"I am a master at sullying my own name and, all things considered, being associated with the worst software on the planet ranks way down the pole.
" John McAfee (previously
) answers questions about his latest shenanigans
], eccentric Silicon Valley mogul and creator of a McAfee antivirus software, lowered his taxes by relocating to Belize a few years ago. But his expatriate neighbor Gregory Faull was not a fan
McAfee's dogs, prostitutes and partying. After Faull was shot to death last month Belize police named McAfee a "person of interest" in the case. McAfee went on the lam and invited Vice Magazine
to join him, which must've seemed like a good idea at the time. McAfee was soon arrested and has since been fighting extradition back to Belize from a Guatemalan jail. McAfee said yesterday he just wants to return to a "normal life" in the U.S.
John McAfee is the founder of the McAfee security software company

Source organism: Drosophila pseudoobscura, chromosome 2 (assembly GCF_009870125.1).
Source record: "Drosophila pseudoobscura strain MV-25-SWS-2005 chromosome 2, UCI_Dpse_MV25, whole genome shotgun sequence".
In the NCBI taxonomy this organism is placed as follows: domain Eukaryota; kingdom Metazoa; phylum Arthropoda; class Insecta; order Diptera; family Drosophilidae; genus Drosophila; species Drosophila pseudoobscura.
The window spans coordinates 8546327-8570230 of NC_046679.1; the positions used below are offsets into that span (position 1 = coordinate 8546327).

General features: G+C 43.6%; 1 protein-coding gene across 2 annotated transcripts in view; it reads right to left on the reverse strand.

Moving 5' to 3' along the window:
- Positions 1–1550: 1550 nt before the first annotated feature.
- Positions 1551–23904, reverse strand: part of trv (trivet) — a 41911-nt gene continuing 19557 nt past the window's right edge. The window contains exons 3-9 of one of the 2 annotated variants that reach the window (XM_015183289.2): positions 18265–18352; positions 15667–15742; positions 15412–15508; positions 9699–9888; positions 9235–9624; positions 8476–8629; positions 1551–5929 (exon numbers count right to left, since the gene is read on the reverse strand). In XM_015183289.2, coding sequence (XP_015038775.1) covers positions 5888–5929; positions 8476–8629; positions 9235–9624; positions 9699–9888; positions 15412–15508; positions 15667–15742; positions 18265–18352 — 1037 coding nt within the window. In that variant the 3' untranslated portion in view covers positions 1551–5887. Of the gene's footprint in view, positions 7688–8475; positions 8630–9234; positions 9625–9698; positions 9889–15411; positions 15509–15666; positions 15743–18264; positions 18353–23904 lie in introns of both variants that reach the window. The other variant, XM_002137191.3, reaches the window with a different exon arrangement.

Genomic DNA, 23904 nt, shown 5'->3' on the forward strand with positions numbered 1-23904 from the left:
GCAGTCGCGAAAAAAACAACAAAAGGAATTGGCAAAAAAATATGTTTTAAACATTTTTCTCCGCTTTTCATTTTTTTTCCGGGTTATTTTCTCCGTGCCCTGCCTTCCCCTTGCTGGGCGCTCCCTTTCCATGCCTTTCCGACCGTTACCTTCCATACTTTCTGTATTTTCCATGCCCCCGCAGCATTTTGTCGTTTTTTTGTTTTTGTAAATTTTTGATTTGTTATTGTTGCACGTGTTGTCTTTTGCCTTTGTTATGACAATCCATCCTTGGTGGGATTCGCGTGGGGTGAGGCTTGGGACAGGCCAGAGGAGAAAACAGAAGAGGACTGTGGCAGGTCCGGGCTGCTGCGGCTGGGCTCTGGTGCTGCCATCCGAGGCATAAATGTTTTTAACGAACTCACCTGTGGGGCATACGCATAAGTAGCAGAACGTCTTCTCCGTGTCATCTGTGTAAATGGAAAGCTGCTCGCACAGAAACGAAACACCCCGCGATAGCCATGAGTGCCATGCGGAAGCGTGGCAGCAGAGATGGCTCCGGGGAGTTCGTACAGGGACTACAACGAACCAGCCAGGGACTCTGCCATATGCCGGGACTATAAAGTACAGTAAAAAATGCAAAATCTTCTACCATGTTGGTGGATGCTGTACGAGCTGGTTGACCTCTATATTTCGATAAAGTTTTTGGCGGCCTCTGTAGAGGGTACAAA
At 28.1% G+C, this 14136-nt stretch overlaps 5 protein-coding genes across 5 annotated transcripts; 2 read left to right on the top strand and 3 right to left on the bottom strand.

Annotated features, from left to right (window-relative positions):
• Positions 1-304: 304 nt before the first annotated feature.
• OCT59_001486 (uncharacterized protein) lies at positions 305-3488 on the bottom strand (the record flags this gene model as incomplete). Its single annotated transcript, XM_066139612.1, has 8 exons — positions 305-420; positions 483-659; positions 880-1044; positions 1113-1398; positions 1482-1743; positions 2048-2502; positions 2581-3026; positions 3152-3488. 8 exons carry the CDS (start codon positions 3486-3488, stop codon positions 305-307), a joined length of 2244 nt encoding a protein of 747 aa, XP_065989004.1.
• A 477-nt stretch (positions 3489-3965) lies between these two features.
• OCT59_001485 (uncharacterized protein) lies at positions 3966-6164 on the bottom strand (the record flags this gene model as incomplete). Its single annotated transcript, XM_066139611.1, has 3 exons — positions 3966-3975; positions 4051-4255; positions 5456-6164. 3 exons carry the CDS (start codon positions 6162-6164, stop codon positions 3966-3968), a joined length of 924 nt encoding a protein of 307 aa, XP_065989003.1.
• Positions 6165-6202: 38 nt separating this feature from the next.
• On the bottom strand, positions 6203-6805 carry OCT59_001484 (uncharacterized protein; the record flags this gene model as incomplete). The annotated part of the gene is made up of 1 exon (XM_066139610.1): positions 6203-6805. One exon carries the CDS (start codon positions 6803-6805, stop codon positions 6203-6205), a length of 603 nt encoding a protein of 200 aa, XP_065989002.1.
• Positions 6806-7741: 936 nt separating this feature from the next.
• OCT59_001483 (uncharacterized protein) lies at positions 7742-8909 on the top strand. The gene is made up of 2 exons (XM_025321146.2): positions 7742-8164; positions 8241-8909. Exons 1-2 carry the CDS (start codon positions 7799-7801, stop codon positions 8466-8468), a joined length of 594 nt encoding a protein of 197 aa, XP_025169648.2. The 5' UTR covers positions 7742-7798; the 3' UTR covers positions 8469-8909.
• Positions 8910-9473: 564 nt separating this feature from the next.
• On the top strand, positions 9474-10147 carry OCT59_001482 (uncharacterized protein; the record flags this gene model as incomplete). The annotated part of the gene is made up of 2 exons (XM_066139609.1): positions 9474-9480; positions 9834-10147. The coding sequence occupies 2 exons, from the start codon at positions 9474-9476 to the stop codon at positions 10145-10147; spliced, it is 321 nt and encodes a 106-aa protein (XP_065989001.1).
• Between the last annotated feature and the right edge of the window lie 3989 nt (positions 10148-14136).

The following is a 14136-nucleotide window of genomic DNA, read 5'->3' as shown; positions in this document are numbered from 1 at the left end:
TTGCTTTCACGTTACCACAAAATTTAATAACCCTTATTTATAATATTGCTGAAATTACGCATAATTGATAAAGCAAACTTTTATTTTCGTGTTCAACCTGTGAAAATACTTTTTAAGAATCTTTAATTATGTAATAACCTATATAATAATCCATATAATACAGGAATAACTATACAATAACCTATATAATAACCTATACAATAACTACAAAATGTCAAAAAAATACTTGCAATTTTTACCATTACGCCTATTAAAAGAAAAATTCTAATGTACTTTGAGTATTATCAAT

, one of the first and, to this day, one of the biggest. But it's what he has done since leaving the company in 1994 that has attracted him notoriety. After working on instant messaging software
for a few years, McAfee devoted himself to thrill-seeking: yoga, jet skiing, and "aerotrekking,"
or flying small aircraft at low altitudes. After the 2008 financial crisis reportedly wiped out most of his personal fortune
, once estimated at $100 million, McAfee decamped to Belize, where he began promoting a business venture aimed at halting the spread of bacterial resistance to antibiotics. But as science writer Jeff Wise (who also wrote the aerotrekking article) detailed
after interviewing him in 2010, McAfee's commitment to the project seemed half-hearted at best, and his behavior came off as erratic and even paranoid. In a follow-up article
, written after Belizean police raided
McAfee's compound on suspicion of illegal weapons possession and drug manufacturing, Wise explores how "the enlightened Peter Pan seems to have refashioned himself into a kind of final-reel Scarface."
latest DAT update quarantined
file on millions
(or maybe 800,000
) of corporate Windows XP systems
, rendering them inoperable (sort of